Hormel went on to serve as ambassador until the inaugural of President George W. Bush on January 20, 2001.

After his service as ambassador Hormel returned to his philanthropic work moving back to the City by the Bay where he was honored in 2010, with a lifetime achievement grand marshal for the San Francisco Pride parade.

Hormel also continued his lifelong advocacy work and as an elder statesmen in the Democratic Party. When then President-elect Joe Biden announced his choice of nominating openly out Pete Buttigieg as U. S. Secretary of Transportation, the Washington Blade’s White House reporter Chris Johnson reported, “Buttigieg, who made history as a gay Democratic candidate in the 2020 primary said at the time his career aspiration was to become an airline pilot and “was a long way from coming out, even to myself,” but gained knowledge from Hormel’s story.”

The Blade also reported; “I learned about some of the limits that exist in this country when it comes to who is allowed to belong, and just as important, I saw how those limits could be challenged,” Buttigieg said. “So, two decades later, I can’t help but think of a 17-year-old who might be watching right now, someone who wonders whether and where they belong in the world, or even in their own family, and I’m thinking about the message today’s announcement is sending to them.”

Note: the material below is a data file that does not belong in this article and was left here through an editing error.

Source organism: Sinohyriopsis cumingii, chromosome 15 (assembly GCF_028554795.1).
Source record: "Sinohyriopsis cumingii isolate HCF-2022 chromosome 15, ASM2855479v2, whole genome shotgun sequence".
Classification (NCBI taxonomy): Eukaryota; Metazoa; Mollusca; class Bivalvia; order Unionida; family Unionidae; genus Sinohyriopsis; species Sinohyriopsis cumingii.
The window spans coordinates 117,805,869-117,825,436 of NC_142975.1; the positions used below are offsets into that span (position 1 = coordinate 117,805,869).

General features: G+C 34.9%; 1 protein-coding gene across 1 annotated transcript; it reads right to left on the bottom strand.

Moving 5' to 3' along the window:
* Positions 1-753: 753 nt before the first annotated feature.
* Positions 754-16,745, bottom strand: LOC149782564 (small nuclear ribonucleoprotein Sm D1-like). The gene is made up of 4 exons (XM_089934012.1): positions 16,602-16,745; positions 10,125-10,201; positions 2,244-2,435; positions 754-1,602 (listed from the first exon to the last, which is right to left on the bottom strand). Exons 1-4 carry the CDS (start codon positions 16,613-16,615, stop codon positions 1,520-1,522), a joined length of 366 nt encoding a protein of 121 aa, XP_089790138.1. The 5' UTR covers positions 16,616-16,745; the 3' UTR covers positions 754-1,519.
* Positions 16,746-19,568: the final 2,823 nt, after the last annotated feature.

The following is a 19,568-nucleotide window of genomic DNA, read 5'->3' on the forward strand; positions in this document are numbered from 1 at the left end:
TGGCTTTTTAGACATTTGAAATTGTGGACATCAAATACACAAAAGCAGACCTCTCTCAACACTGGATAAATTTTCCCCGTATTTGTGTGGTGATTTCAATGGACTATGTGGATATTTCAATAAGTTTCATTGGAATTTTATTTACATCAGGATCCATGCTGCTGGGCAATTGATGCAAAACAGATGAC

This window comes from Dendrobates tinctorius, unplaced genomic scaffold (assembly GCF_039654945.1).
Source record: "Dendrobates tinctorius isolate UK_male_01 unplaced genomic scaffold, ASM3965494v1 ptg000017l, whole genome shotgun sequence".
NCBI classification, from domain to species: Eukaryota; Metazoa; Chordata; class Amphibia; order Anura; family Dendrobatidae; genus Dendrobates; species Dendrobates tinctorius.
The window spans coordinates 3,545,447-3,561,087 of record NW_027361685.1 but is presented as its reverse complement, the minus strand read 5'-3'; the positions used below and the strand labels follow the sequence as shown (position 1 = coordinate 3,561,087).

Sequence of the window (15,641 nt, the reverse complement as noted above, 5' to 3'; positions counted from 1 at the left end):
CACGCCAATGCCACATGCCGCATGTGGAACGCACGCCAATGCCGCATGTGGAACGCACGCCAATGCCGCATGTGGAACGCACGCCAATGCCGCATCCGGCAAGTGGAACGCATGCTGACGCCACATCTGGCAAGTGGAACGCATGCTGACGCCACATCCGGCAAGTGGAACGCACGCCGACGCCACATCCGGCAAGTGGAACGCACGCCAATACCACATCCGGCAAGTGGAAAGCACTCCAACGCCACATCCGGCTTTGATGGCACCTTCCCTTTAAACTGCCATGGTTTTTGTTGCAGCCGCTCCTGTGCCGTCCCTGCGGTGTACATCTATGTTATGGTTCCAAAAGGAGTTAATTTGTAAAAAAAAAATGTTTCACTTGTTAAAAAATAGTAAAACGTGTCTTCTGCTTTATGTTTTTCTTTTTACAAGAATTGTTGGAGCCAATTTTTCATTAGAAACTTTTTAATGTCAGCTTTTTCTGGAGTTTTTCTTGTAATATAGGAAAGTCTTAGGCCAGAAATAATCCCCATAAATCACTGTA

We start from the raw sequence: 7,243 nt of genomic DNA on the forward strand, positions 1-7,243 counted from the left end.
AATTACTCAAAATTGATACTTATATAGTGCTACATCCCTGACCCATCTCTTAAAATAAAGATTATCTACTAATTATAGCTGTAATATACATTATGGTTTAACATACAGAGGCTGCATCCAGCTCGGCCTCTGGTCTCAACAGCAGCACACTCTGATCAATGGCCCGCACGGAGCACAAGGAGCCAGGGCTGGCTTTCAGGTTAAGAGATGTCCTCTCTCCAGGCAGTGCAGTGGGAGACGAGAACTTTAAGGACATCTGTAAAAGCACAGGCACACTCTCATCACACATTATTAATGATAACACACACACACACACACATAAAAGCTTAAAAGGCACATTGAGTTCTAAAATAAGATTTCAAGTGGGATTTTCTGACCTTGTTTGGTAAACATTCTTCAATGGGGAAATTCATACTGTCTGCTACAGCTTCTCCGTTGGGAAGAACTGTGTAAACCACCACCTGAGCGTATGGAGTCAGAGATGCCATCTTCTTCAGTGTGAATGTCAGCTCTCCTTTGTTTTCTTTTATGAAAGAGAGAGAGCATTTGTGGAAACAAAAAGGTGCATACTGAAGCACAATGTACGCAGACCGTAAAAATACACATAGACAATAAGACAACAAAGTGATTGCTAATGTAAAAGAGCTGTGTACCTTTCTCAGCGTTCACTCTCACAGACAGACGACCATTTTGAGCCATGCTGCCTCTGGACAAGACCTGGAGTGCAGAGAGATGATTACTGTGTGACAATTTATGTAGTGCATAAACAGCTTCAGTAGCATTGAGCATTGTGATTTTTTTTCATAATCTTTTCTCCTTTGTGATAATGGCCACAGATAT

Hormel, in an email to the Blade the day after Buttigieg praised him, was able to return the favor by offering support.

“I enthusiastically support the nomination of Pete Buttigieg as secretary of transportation and will acknowledge him as the first openly LGBTQ member of the presidential Cabinet,” Hormel said.

“Today we mourn the loss of a true titan in our LGBTQ+ movement — a trailblazer, a mentor and a friend to all those who sought his counsel during his decades of leadership and advocacy. Ambassador James Hormel defined our community’s resilience — representing our nation with honor and distinction in the face of vile hate and discrimination,” Executive Director of Equality California’s Rick Chavez Zbur said in a statement.  “In the years since his diplomatic service, Jim has been unyieldingly generous with his time and his resources, working tirelessly to create a world that is healthy, just and fully equal for all LGBTQ+ people.

“It is true that we stand on the shoulders of the giants who came before us. I am forever grateful for the wisdom and guidance that Jim shared with me and Equality California over the past 25 years, and I am confident that generations of LGBTQ+ diplomats, advocates and community leaders will benefit from his life’s work. I know that we will continue to see the immeasurable impact of his contributions on the faces of children who dream of walking the world’s greatest halls of power without worry that who they are or whom they love could ever limit their potential.”